November 28, 2014

Majority of Republicans oppose European bailout

Roberto Romano
Guest Columnist
Polling in early election battleground states Iowa and New Hampshire finds likely Republican voters deeply opposed to bailing out European banks that bet poorly on the sovereign debt of socialist governments like Greece.
As reported by the National Review’s John Fund, overall, 76 percent of Republicans in Iowa, 68 percent in New Hampshire, and 77 percent in South Carolina oppose any U.S. involvement of bailing out Europe through the International Monetary Fund (IMF).
“These polls send a direct message to Republican candidates for President, which is if they support another bailout, they’re finished,” Americans for Limited Government President Bill Wilson declared.
The results have big implications for the 2012 Republican contest for the presidential nomination, Wilson said, whose group commissioned the two surveys conducted by the polling company, inc. in Iowa and New Hampshire in November. Both had samples of 500 likely Republican voters.
“In 2008, Republicans destroyed their brand by supporting the TARP bailouts for banks that were at the heart of the financial crisis. Politically, they were a catastrophe for the base and handed Democrats complete control of government for two years,” Wilson recalled.
In 2010, Republicans promised in the Pledge to America to “prevent Washington from forcing responsible taxpayers to subsidize irresponsible behavior by ending bailouts permanently”.
Wilson said the polling shows that Republicans have “a golden opportunity to restore the confidence of their base as the anti-bailout party” after their failure in 2008 to claim that mantle.
The U.S. currently contributes $65 billion to the IMF in quotas, $27.68 billion of which has already been lent in various bailouts throughout the world, including Europe. Additionally, in 2009, a Democrat-led Congress approved a $100 billion credit line to the IMF, only $5.9 billion of which has been used thus far.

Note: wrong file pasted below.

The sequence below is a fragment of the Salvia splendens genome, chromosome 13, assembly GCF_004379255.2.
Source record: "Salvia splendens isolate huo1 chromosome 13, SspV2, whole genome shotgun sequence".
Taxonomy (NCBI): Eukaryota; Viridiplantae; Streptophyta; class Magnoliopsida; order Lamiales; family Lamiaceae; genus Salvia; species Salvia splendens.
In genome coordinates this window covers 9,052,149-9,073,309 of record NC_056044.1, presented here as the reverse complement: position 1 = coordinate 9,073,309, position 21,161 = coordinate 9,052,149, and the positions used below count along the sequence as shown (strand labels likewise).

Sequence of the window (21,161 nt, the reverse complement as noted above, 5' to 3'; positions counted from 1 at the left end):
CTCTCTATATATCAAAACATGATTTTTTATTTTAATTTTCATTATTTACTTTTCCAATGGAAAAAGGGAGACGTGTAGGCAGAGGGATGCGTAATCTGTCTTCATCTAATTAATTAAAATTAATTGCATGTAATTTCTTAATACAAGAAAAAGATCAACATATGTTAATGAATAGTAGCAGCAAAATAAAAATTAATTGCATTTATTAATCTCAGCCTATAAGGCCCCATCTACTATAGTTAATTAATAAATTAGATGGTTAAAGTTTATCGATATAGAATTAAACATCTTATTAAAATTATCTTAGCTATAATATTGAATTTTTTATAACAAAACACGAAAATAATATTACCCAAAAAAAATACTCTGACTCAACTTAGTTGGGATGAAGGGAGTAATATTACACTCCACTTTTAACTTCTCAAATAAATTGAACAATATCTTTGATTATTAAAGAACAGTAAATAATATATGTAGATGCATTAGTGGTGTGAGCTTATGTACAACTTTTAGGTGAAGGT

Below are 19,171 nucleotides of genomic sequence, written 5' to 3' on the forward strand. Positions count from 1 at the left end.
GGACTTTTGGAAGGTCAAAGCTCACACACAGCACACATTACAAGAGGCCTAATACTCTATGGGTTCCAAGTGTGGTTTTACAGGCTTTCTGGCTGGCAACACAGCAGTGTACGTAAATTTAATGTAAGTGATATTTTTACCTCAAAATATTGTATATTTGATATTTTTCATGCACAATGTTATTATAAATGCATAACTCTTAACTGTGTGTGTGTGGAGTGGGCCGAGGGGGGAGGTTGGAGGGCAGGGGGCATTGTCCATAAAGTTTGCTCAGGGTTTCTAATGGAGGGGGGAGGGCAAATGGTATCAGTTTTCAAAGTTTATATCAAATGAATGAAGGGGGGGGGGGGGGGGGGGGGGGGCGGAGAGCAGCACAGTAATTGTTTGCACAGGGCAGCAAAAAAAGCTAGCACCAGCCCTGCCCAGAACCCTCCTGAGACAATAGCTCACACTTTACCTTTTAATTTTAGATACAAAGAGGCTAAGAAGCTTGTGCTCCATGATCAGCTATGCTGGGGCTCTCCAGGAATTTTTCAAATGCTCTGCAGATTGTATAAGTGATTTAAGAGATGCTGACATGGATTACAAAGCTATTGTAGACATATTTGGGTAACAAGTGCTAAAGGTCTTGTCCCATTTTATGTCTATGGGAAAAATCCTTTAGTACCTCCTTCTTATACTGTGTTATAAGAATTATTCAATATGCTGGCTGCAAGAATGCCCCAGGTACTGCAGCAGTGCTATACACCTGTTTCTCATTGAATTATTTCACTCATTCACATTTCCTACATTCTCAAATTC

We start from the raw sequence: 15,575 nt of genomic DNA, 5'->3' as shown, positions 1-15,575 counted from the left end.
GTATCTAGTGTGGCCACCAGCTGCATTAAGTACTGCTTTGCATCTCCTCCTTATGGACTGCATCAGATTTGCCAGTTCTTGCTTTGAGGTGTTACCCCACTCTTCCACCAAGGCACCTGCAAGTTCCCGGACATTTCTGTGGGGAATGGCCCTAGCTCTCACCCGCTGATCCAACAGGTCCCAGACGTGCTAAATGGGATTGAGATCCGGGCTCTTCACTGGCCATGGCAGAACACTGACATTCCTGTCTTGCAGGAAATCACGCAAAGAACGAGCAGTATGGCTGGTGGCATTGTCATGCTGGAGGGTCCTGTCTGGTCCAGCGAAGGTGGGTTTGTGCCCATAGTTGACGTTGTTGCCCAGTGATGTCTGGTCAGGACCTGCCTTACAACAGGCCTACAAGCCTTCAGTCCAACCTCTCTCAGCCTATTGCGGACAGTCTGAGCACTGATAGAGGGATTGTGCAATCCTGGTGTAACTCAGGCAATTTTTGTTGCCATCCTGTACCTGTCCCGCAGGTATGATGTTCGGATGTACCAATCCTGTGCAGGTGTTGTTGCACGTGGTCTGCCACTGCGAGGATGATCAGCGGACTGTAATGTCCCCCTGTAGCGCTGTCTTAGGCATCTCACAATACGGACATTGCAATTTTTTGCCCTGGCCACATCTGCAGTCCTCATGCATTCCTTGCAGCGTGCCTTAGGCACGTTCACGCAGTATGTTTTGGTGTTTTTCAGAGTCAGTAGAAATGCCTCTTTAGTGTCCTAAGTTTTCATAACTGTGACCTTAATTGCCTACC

Legislation by Rep. Cathy McMorris Rodgers would repeal the $100 billion line of credit and recover the remaining $94 billion that has not yet been used. In a recent oped for Human Events, she warned, “The specter of European bailouts — and America’s involvement in them through the IMF — is a powerful issue that continues to grow and won’t go away.”
Last year, the IMF, with U.S. support, proposed doubling the current quota subscriptions to the IMF, bringing the U.S. total to $130 billion. The additional $65 billion would replace a portion of a 2009-approved $100 billion credit line.
But the Obama Administration has yet to make a formal request to Congress for the additional funding, as reported by the Washington Post. Wilson called it “simply a matter of time.”
“House Republicans have two opportunities to defeat U.S. involvement in the European bailouts. The first is by passing the McMorris Rodgers legislation, and the second will be defeating any increase of the U.S. quota to the IMF,” Wilson said, looking forward to the 2012 legislative agenda.
Ultimately, U.S. taxpayers should be held blameless for the crisis in Europe, Wilson said, concluding, “European socialism has failed and must be allowed to die. No more bailouts.”
Robert Romano is the Senior Editor of Americans for Limited Government.

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